First definition and it's already a no on the basis of using RPI which isn't an official measure of inflation and hasn't been for some time

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    IIRC some things (inflation per student loan repayments) are done in RPI.
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    (Original post by TheDefiniteArticle)
    IIRC some things (inflation per student loan repayments) are done in RPI.
    He's got a point actually, didn't think about that in the Labour sub, should it not be the CPI instead?
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    Labour regulating banking

    Seriously though, I'll read over it properly tomorrow
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    (Original post by SoggyCabbages)
    He's got a point actually, didn't think about that in the Labour sub, should it not be the CPI instead?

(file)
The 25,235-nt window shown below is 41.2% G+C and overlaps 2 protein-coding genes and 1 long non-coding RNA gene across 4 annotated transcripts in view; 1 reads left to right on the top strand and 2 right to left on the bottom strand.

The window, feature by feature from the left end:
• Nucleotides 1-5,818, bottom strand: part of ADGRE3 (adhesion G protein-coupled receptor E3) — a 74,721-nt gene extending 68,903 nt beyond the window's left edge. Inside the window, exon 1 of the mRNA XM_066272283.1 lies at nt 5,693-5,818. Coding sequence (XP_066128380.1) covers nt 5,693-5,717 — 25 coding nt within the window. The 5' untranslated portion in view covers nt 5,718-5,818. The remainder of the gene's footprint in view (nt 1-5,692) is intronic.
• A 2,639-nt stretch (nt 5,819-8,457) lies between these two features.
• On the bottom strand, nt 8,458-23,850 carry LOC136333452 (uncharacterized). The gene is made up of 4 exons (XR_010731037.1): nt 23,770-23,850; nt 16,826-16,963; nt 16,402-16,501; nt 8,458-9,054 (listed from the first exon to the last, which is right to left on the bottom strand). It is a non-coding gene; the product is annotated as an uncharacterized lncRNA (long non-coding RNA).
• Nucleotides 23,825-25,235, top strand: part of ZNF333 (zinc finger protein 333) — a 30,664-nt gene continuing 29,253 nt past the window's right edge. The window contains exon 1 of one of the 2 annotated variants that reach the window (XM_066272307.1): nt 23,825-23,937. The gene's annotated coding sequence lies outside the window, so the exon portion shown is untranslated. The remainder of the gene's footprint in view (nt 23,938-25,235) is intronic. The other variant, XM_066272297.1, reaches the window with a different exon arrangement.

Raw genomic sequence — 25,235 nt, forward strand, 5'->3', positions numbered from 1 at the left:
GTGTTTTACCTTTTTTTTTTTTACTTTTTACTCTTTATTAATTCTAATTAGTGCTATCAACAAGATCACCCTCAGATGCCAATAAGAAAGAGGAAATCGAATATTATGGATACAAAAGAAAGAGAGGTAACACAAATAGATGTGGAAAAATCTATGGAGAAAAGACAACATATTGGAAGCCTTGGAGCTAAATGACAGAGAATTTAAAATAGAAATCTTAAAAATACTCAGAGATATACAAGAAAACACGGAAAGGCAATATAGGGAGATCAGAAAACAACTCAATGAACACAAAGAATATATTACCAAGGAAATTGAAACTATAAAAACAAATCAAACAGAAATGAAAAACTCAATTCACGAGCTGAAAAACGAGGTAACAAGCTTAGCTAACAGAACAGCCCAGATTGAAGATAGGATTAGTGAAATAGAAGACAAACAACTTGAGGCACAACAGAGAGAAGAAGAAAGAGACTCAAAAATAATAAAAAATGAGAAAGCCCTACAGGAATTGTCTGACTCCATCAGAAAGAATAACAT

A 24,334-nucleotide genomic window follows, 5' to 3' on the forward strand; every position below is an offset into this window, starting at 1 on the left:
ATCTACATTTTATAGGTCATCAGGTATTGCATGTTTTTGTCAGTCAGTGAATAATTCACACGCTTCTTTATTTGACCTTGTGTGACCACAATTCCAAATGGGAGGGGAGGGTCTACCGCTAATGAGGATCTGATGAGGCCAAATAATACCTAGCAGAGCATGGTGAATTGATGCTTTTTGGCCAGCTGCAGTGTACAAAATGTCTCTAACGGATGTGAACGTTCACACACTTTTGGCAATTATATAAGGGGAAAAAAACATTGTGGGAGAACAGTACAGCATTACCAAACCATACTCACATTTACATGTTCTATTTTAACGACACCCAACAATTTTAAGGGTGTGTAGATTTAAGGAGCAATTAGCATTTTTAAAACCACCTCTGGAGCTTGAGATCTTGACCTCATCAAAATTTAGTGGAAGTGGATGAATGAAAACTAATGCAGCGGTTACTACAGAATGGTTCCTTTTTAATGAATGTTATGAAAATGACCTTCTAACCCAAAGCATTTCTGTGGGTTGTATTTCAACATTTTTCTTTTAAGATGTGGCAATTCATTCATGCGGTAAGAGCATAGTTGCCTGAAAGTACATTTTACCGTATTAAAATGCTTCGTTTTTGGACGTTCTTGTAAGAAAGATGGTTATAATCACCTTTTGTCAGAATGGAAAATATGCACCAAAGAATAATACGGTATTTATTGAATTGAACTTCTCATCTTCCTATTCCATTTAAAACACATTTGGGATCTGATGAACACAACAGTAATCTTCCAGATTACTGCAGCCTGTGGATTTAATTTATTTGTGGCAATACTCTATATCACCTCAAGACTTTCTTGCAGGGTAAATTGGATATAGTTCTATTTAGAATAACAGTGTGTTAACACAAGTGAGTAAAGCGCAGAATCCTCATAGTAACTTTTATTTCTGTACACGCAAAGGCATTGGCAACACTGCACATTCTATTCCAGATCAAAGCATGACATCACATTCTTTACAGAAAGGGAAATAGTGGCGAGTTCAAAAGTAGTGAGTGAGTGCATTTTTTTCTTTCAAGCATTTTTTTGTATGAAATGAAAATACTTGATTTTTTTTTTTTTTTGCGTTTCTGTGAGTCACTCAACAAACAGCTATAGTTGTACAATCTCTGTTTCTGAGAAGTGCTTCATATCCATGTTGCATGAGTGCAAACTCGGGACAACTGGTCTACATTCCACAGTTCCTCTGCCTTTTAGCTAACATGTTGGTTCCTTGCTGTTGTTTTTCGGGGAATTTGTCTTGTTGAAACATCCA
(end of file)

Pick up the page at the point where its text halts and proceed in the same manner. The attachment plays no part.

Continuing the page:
We might as well make the change - though it's an insignificant part of the bill as a whole.
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    (Original post by RayApparently)
    We might as well make the change - though it's an insignificant part of the bill as a whole.
    Wouldn't say that's insignificant, CPI and RPI are relatively big in difference.
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    (Original post by SoggyCabbages)
    Wouldn't say that's insignificant, CPI and RPI are relatively big in difference.
    But as a part of the bill it's tiny. Inflation is mentioned once, just to say we'll adjust the IBRAB budget in line with inflation.
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    (Original post by TheDefiniteArticle)
    IIRC some things (inflation per student loan repayments) are done in RPI.
    Student loans are, but I would expect actual government stuff wouldn't, after all, SFE is merely a quango